10" x 13"
9" x 12"
We are having our June weather in March - and it feels as though Winter has had a date or two with Spring, decided that the short fling was over, and is now engaged to Summer for the serious relationship.
Our temps all week have been in the 70s and mid 80sF --- June weather - and the trees and blossoms are responding with a frenzy. Bradford pears, redbuds, elms, tea olives are all abloom and filling the air with scent --- and pollen. If folks aren’t coughing and blowing their noses from colds in this changeable weather, they’re sniffling and congested with allergies. You can SEE all the tiny flecks of plant life on your windowsills, cars and if you stand still long enough – on your clothing –(well, maybe the clothing is a bit of an exaggeration). But the rapid rush to reproduce in this unseasonable warmth has brought out the ‘plant passion’ in waves upon waves of pollen-laden air as well as a swiftly swirling display of flowers.
I don’t have oleanders in my own garden but for all the years I lived in Charleston, SC, I watched them flower along the roadsides making journeys to the beach even more beautiful with their pink and white blossoms. I remember one year taking the flowers apart to replicate their delicate structures in silk. I was participating in a silk flower making class and my home was filled with vases of these delicately-made plants. Our instructor had patterns for a variety of flowers – but I had to create my own from the oleander.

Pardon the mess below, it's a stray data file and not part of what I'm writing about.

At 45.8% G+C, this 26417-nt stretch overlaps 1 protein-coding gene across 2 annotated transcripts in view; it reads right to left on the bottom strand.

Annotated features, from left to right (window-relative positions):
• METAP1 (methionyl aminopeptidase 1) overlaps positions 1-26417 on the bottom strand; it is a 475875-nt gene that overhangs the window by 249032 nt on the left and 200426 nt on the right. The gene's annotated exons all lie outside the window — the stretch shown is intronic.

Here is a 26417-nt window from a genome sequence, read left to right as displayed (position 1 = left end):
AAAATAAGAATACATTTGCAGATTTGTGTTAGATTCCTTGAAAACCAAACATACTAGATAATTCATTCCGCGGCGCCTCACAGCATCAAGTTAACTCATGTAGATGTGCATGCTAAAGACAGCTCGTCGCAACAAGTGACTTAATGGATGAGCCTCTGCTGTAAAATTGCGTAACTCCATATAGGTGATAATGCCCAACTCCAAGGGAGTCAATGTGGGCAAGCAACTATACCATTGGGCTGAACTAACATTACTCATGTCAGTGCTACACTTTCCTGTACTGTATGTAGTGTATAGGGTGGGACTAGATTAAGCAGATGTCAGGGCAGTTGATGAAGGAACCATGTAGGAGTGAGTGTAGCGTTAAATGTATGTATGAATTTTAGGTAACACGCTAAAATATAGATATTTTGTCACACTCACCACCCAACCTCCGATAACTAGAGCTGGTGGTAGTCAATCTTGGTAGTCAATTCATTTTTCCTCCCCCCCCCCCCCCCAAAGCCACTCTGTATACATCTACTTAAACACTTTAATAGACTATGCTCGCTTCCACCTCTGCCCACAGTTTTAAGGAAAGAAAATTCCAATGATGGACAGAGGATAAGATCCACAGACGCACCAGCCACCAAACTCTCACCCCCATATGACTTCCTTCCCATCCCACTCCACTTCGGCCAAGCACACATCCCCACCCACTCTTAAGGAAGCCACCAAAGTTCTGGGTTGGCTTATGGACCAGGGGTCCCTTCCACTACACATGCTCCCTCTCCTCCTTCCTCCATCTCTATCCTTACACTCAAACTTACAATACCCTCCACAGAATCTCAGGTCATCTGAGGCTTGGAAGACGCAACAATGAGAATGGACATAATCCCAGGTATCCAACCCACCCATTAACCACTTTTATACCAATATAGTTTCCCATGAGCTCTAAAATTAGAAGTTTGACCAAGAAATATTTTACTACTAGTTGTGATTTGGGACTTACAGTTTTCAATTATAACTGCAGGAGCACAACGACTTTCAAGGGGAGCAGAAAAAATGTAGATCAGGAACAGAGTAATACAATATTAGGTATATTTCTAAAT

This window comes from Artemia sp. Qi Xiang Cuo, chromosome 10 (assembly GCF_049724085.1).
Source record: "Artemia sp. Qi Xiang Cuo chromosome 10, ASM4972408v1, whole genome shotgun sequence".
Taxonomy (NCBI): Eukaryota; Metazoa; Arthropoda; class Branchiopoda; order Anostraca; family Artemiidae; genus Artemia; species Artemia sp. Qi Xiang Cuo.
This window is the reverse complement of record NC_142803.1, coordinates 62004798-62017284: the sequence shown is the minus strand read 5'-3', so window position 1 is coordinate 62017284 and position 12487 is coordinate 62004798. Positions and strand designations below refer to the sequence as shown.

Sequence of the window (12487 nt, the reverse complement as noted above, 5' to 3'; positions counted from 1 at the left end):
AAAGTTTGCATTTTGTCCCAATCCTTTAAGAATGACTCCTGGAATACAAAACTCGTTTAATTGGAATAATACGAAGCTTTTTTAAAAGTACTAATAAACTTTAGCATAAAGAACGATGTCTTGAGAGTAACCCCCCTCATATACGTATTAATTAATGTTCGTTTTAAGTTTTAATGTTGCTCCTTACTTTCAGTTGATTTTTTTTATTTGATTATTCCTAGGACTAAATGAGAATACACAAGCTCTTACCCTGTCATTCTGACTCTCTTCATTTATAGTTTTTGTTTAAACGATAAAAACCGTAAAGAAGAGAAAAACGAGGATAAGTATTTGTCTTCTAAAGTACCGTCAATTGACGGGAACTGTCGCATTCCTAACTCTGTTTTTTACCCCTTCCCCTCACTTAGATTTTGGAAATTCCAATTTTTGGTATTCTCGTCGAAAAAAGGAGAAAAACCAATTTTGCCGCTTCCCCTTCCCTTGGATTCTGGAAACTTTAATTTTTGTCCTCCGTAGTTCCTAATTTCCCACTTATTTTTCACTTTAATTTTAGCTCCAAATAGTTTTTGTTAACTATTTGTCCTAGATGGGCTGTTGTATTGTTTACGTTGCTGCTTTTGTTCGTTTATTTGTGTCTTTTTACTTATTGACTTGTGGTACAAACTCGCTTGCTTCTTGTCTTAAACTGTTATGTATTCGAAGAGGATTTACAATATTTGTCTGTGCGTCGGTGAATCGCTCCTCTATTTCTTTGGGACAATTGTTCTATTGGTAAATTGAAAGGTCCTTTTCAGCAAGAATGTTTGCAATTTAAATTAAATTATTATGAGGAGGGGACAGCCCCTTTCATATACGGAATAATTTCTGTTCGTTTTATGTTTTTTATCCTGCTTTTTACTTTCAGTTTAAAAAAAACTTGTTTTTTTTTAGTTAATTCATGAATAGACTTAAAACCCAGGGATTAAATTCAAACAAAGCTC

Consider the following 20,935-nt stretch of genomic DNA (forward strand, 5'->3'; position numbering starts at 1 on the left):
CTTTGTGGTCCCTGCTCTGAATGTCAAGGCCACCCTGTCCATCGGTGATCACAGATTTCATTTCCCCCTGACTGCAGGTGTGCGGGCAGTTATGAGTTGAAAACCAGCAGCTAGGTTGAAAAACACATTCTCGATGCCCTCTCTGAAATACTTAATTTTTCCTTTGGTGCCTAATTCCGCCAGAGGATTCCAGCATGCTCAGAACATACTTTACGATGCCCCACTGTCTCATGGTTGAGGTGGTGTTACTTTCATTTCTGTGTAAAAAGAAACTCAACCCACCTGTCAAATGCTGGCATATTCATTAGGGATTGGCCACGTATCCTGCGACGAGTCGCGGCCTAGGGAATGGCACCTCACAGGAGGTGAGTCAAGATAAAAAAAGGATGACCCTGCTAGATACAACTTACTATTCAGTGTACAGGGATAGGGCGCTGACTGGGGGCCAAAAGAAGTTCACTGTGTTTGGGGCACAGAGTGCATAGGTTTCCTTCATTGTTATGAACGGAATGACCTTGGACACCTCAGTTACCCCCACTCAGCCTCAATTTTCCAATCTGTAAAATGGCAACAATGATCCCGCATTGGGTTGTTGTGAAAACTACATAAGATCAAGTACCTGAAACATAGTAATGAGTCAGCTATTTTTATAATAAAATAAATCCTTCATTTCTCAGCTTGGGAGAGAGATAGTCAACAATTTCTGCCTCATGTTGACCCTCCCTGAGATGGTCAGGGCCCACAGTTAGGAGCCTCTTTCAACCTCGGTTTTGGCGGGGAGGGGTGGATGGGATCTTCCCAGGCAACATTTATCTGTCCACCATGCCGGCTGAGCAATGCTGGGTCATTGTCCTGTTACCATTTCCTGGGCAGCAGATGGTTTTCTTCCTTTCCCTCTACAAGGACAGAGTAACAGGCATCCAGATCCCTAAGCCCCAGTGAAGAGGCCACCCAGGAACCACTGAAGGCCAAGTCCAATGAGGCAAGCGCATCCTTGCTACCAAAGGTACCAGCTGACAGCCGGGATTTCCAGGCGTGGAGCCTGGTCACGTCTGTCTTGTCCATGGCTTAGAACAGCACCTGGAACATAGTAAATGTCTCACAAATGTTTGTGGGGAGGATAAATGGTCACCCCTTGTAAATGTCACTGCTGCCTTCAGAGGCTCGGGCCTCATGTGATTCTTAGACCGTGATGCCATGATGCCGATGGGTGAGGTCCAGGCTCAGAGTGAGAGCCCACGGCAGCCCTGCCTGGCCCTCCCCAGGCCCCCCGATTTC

The oleander has also been called “Sea Rose” or “South Sea Rose” and it is said to be once though as an ‘olive bearing bush’ since the Latin word for olive is ‘olea.’ It is thought to have originated in the Mediterranean and a Greek legend tells us that a young maiden was once romanced by a young man called Leander who later drowned in a wild tempest. When his body was found on the beach, he was clutching this flower. Looking for her lover, the young lady called over and over ‘Oh, Leander, oh, Leander” and when she found his body, she kept the flower as a symbol of their love. The flower grew and became the oleander we know today.
We celebrate St. Patrick’s Day today and instead of mere green and in celebration of our early spring as well as St. Patrick, I’ve decided to add a bit of pink to the day – and celebrate with oleanders!
Ta la maith! In other words - Have a great day!
Saturday, March 17, 2012
Oleander - and Happy St. Patrick's Day!
10" x 13"